Urshela, LeMahieu come up big in unlikely rally

Walk-off win snaps Yanks' stretch of 51 consecutive losses when trailing after eight innings

May 8th, 2019

NEW YORK -- The Yankees refused to hang their heads after an eighth-inning rally fizzled, re-energized by a 73-minute rain delay. Down to their final two outs, and delivered big hits that helped author one of the team's most exciting victories of the young season.

The slick-fielding Urshela atoned for an eighth-inning error by depositing a game-tying home run into Monument Park, and LeMahieu lashed the deciding hit, driving home with the winning run as the Yankees stunned the Mariners, 5-4, on Tuesday at Yankee Stadium.

"We didn't have a whole lot going there," LeMahieu said. "For [Urshela] to hit that homer, it kind of just gave us new life there. Once he tied it up, I kind of got the feeling, all of us on the bench were like, 'All right, we're going to win this game somehow.' It was a fun ending."

Trailing for most of the evening, the Yanks broke through in the ninth against . singled and Urshela homered onto the netting over the monuments, later saying that as he rounded the bases, he had been enraptured by the flickering lights atop the Stadium's iconic frieze.

"It feels so good, seeing the lights go back and forth," Urshela said, with a broad grin. "I feel so happy for me and for the other guys who are here with me. They are so excited to see this, and [I'm] so happy to be here and be part of the team."

It was a memorable day for Urshela, who has enjoyed a few of them during his unexpected starring role in pinstripes. Earlier in the afternoon, Urshela learned that Yankees manager Aaron Boone plans to continue playing him regularly at third base, despite 's return from the injured list.

Maybin followed with a single that chased Swarzak, then stole second base. After recorded an out, LeMahieu lined the deciding single into right field, sending Maybin sliding safely past catcher .

The Mariners challenged the call, which was quickly confirmed, crediting the Yanks with their 13th victory in 17 games. When the clubhouse opened to media, the air remained thick with smoke from a portable fog machine, indicative of a particularly satisfying celebration.

"What a great effort," Boone said. "We didn’t play perfect, obviously. We hung around enough. The next guy up again got it done. That’s a fun one to be a part of."

The Yanks had been mostly stifled by lefty Marco Gonzales, who scattered three hits over six innings. New York’s only damage against Gonzales came in the third inning, as Urshela doubled and scored on a Brett Gardner groundout.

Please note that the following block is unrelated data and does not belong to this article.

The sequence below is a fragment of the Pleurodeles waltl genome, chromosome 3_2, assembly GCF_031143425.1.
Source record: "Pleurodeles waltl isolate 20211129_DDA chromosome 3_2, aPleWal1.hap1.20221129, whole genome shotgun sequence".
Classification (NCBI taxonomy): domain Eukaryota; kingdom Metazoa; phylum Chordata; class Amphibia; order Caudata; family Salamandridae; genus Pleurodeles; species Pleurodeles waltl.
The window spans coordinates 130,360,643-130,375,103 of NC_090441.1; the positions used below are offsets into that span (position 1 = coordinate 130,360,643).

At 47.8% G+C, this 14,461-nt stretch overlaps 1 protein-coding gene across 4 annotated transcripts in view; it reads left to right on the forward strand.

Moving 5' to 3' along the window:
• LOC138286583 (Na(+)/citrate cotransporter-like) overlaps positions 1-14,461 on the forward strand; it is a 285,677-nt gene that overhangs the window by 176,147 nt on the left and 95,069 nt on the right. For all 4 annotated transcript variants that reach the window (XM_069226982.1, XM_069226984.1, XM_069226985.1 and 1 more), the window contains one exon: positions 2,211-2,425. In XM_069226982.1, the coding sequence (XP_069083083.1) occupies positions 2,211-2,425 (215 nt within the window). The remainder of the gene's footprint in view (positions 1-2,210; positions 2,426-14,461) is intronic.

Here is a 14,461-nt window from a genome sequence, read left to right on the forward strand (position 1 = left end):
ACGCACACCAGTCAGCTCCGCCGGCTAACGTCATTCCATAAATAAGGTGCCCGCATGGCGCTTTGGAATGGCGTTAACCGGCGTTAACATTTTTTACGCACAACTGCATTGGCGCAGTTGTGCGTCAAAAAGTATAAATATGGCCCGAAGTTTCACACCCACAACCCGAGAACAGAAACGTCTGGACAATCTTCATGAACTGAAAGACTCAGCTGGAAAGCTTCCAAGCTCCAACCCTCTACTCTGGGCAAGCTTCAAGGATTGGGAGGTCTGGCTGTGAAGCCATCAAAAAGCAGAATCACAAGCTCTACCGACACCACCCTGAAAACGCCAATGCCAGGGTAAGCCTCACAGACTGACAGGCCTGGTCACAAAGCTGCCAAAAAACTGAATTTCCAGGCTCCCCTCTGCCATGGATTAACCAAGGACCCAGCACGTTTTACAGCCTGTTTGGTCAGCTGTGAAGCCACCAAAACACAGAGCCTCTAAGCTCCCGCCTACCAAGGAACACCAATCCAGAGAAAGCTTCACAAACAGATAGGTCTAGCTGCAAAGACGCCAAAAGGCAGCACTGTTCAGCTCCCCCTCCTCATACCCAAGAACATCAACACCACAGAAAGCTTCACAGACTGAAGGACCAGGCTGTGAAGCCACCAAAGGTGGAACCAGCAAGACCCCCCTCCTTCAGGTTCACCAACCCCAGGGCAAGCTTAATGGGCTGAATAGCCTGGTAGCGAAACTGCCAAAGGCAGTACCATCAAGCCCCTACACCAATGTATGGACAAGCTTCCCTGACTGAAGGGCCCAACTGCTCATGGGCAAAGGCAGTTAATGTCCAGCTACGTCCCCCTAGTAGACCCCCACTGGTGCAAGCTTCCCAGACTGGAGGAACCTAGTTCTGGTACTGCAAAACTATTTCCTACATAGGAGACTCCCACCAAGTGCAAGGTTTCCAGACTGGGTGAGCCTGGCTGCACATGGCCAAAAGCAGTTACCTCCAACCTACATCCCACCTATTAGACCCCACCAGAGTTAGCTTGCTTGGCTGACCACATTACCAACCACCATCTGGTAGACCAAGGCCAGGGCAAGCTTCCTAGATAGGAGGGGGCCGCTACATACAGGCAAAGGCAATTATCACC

"I think their starter did a really good job; kind of took us out of our game and we couldn't get much going," LeMahieu said. "When we did have opportunities, we took advantage of it. It's a good win for us, that's for sure."

Maybin was thrown out on the bases in the fifth, then squelched a rally by hitting into a double play in the seventh.

"I've been here for a week, but it's what this team continues to show: a lot of fortitude, a lot of belief in each other," Maybin said. "What a big win."

The comeback followed a start in which uncharacteristically reacted with frustration to a pair of fly balls that fell in the outfield; one fourth-inning hit dropping between center fielder and right fielder , the other sailing through heavy raindrops and clanging off of Frazier’s glove for a two-base error in the seventh.

But those misplays did not result in runs. Seattle scored on Ryon Healy’s second-inning sac fly and Edwin Encarnacion’s sixth-inning homer, which was slugged off a splitter that caught too much of the plate.

"Obviously, I wasn’t my best," Tanaka said through an interpreter. "I was able to get through six innings and a little bit. It was an OK outing. … I think it is a priority for me to get that split back."

Following the delay, and added run-scoring hits off in the eighth. One of the runs (both unearned) resulted from a rare error by Urshela, who booted a Ryan Vogelbach grounder.

"Gio is human, so every once in a while, to see him not make a play -- I know it's different, but that's what it's about," Maybin said. "Bouncing back, having a short memory, and we did that."

Before Tuesday's walk-off, the Yankees had lost 51 consecutive games in which they had trailed after eight innings, the second-longest active streak in the Majors behind the Orioles (54) per Elias Sports Bureau. Tuesday marked the Yanks' second walk-off win of the season, following an April 21 victory over the Royals that was decided by an hit.

"We made some mistakes tonight, and guys just kind of kept playing and enjoying playing the game, enjoying these moments," Boone said. "Just a really good job of stringing together a little bit of a rally there. We had a couple chances late where we just couldn’t break through and finally we were able to."